We calculated 95% uncertainty ranges for our estimates using Monte Carlo simulations (n = 1000 draws), while varying the relative risks of risk and prognostic factors, vaccine efficacy, and treatment effectiveness simultaneously using truncated normal distributions with the inputs’ means and standard deviations.

Sensitivity analyses

Two sets of sensitivity analyses were conducted. First, we accounted for the differences in the sizes of the under-five population in each quintile by adjusting the number of cases and deaths with the quintile-specific total fertility rate (TFR). Second, instead of assuming that unattributable cases and deaths were distributed equally across quintiles, we used the ratios of quintile-specific under-five mortality rates to the national average for adjustment.

Results

Estimates for all countries are available in Additional file 1: Section IV. To illustrate, we display our findings for each disease for three populous country examples – Nigeria, Pakistan, and Ethiopia.

Measles cases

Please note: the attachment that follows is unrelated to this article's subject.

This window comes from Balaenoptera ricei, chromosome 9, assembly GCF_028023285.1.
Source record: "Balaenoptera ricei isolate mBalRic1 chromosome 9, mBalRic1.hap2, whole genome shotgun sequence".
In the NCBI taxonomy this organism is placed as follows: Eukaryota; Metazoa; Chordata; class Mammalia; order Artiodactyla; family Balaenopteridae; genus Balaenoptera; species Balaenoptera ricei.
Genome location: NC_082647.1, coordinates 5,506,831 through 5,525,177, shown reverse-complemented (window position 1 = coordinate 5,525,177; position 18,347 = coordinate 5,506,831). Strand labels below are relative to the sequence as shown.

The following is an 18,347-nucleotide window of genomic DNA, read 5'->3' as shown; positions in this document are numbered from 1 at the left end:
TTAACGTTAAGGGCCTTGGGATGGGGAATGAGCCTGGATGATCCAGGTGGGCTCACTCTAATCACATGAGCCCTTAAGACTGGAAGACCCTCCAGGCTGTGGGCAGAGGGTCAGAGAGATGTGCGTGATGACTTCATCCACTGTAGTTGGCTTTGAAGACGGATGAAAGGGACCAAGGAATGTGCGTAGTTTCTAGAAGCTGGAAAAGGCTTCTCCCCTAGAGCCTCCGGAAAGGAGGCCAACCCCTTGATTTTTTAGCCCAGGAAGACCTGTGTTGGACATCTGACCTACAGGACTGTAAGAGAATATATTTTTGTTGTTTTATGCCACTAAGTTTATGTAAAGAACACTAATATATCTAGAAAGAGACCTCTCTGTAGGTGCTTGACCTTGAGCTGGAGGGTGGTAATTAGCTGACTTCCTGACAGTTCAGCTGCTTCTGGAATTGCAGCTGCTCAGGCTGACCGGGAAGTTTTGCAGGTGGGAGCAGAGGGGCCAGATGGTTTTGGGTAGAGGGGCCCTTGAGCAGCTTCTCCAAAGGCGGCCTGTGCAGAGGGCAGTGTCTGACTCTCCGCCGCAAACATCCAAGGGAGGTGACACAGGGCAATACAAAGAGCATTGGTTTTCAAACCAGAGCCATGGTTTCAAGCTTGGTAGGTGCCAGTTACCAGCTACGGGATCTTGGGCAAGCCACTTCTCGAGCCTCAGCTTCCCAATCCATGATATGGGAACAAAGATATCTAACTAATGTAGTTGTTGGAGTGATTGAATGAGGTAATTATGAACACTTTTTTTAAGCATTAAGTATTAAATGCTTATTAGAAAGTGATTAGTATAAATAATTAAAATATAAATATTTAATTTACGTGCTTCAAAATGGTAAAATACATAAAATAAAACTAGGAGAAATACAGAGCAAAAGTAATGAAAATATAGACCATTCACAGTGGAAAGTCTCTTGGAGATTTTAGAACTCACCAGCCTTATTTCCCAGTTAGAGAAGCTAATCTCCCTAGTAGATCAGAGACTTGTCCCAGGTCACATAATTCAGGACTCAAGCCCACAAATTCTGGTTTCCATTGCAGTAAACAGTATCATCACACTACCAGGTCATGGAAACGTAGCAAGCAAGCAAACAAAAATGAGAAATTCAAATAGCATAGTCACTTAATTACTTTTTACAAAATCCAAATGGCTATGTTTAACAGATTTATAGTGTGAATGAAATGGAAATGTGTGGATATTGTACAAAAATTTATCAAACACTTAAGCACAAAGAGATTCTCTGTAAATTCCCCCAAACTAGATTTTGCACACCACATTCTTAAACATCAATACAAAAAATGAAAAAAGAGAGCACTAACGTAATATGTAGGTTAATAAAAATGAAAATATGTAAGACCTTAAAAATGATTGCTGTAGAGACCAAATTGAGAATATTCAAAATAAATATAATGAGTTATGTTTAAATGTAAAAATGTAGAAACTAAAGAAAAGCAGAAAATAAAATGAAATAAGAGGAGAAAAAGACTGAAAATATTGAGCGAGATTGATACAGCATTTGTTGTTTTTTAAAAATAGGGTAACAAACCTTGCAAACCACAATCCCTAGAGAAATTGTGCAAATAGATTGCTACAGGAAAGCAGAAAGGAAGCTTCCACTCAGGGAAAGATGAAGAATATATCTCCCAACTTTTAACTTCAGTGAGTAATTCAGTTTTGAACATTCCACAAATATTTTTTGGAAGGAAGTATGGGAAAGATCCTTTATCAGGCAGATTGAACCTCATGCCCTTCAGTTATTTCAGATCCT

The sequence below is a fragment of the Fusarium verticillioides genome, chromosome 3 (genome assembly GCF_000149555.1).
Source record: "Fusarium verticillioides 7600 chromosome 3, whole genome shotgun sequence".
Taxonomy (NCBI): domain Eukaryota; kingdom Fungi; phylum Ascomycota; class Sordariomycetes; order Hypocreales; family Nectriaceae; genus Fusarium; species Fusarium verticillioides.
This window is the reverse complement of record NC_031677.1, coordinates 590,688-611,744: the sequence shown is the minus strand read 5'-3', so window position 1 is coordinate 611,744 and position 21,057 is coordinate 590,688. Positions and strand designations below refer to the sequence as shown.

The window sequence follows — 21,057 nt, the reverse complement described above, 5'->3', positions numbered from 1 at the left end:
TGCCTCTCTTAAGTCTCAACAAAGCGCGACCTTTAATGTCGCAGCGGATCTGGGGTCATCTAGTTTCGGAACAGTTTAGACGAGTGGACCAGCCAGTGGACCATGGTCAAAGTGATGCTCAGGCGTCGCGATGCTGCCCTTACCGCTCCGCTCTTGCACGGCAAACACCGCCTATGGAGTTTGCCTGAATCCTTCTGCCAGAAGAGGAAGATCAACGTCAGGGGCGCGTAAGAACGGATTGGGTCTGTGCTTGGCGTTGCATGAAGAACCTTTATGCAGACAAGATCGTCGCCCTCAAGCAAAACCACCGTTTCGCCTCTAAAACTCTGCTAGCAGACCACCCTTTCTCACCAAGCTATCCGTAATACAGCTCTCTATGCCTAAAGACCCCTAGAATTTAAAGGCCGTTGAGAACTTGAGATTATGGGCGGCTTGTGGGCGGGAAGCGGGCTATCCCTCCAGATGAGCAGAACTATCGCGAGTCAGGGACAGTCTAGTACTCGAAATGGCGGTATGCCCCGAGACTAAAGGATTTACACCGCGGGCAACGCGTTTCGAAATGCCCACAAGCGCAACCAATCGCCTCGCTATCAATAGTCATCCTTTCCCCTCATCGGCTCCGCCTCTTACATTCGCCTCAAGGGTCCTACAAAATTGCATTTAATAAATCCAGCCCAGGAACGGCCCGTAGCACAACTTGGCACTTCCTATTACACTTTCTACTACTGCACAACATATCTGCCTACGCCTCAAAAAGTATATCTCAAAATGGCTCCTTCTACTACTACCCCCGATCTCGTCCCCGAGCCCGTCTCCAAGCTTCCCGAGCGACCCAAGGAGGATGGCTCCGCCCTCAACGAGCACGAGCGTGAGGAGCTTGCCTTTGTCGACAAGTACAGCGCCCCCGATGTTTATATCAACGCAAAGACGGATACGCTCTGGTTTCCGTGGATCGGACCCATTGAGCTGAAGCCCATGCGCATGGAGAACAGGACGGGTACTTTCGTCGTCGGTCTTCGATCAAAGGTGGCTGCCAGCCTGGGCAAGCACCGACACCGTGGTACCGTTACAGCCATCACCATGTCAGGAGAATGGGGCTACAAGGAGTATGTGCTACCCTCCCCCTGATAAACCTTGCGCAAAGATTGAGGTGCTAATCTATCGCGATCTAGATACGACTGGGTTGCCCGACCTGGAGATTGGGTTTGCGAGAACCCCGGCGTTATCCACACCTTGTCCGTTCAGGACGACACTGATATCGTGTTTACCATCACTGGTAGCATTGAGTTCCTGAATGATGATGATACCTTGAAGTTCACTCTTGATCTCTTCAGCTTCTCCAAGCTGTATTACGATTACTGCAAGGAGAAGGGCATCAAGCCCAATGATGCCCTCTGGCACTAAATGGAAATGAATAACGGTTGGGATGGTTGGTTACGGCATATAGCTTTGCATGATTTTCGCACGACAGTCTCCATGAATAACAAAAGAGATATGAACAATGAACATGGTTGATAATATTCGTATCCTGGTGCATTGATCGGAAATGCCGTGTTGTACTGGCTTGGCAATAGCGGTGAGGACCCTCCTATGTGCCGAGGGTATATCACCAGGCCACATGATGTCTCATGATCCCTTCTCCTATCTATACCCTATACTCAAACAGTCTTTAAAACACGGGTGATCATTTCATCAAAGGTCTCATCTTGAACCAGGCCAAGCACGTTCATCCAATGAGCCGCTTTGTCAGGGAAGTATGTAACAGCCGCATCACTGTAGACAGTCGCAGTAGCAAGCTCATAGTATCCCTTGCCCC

Under the hypothetical scenario of no vaccines (S1), more measles cases would occur among the lower wealth quintiles. In Nigeria, Pakistan, and Ethiopia, the two lowest quintiles would account for 48.8% (95% uncertainty range 48.0–50.0), 50.3% (48.9–51.8), and 47.6% (46.5–48.6) of all cases, in comparison to 31.7% (30.7–32.4), 30.7% (29.3–32.2), and 32.1% (31.4–32.9) in the two highest quintiles (S1, Fig. 2). With MCV1 (S2), in which coverage is greater among the higher quintiles, a larger proportion of cases would be averted in these quintiles. Compared to S1, AUC would increase by 19.0% (18.0–19.8), 14.6% (13.8–15.4), and 12.1% (11.4–12.8), respectively, in the three countries, suggesting that more measles cases would occur among the lowest two quintiles than the highest two. S3 assumes equal number of MCV1 across quintiles, and thus the same number of cases would be averted per quintile, leading to a larger AUC than for S1 (since the lowest quintiles would have more remaining cases because of the unequal distribution of baseline morbidity risk ex ante), but smaller increases in AUC than for S2 (more equal distribution of the vaccine). This effect would be greater in countries with greater inequalities in vaccine coverage rates, such as Nigeria (16% in the lowest quintile versus 93% in the highest quintile) and Pakistan (36% versus 86%). Distributing MCV1 proportionally to quintile-specific risks (S4) would substantially reduce the unequal distribution (decrease in AUC) for all three countries. In S5, we estimated a larger proportion of cases being averted (compared to S2 and S3) in Nigeria and Pakistan, suggesting that addressing the underlying morbidity is an effective strategy to reduce overall burden in countries with greater unequal risk distribution.